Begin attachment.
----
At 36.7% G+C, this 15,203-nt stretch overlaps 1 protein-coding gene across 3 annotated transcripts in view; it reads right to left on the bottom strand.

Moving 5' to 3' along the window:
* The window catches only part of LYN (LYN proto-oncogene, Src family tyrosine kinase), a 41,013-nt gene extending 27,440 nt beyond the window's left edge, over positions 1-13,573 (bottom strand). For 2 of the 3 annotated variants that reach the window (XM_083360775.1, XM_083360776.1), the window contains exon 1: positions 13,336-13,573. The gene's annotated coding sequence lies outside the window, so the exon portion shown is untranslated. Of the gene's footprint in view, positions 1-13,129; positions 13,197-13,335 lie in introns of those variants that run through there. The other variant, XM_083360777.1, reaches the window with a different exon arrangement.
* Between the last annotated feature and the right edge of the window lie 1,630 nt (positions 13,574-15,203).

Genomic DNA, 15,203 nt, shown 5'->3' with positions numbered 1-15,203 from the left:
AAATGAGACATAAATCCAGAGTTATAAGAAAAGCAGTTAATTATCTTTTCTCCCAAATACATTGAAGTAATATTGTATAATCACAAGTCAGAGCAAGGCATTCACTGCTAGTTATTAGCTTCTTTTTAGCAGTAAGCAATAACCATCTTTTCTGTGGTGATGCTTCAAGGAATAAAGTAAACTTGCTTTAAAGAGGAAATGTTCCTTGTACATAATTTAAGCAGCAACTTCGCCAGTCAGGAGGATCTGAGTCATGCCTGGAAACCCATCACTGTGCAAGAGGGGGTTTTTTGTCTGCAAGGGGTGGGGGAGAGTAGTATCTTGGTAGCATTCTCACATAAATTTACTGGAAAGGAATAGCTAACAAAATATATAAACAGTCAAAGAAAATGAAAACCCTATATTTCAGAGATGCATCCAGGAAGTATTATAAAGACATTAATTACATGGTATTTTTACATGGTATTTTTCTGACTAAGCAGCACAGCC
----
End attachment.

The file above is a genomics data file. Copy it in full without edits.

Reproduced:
At 36.7% G+C, this 15,203-nt stretch overlaps 1 protein-coding gene across 3 annotated transcripts in view; it reads right to left on the bottom strand.

Moving 5' to 3' along the window:
* The window catches only part of LYN (LYN proto-oncogene, Src family tyrosine kinase), a 41,013-nt gene extending 27,440 nt beyond the window's left edge, over positions 1-13,573 (bottom strand). For 2 of the 3 annotated variants that reach the window (XM_083360775.1, XM_083360776.1), the window contains exon 1: positions 13,336-13,573. The gene's annotated coding sequence lies outside the window, so the exon portion shown is untranslated. Of the gene's footprint in view, positions 1-13,129; positions 13,197-13,335 lie in introns of those variants that run through there. The other variant, XM_083360777.1, reaches the window with a different exon arrangement.
* Between the last annotated feature and the right edge of the window lie 1,630 nt (positions 13,574-15,203).

Genomic DNA, 15,203 nt, shown 5'->3' with positions numbered 1-15,203 from the left:
AAATGAGACATAAATCCAGAGTTATAAGAAAAGCAGTTAATTATCTTTTCTCCCAAATACATTGAAGTAATATTGTATAATCACAAGTCAGAGCAAGGCATTCACTGCTAGTTATTAGCTTCTTTTTAGCAGTAAGCAATAACCATCTTTTCTGTGGTGATGCTTCAAGGAATAAAGTAAACTTGCTTTAAAGAGGAAATGTTCCTTGTACATAATTTAAGCAGCAACTTCGCCAGTCAGGAGGATCTGAGTCATGCCTGGAAACCCATCACTGTGCAAGAGGGGGTTTTTTGTCTGCAAGGGGTGGGGGAGAGTAGTATCTTGGTAGCATTCTCACATAAATTTACTGGAAAGGAATAGCTAACAAAATATATAAACAGTCAAAGAAAATGAAAACCCTATATTTCAGAGATGCATCCAGGAAGTATTATAAAGACATTAATTACATGGTATTTTTACATGGTATTTTTCTGACTAAGCAGCACAGCC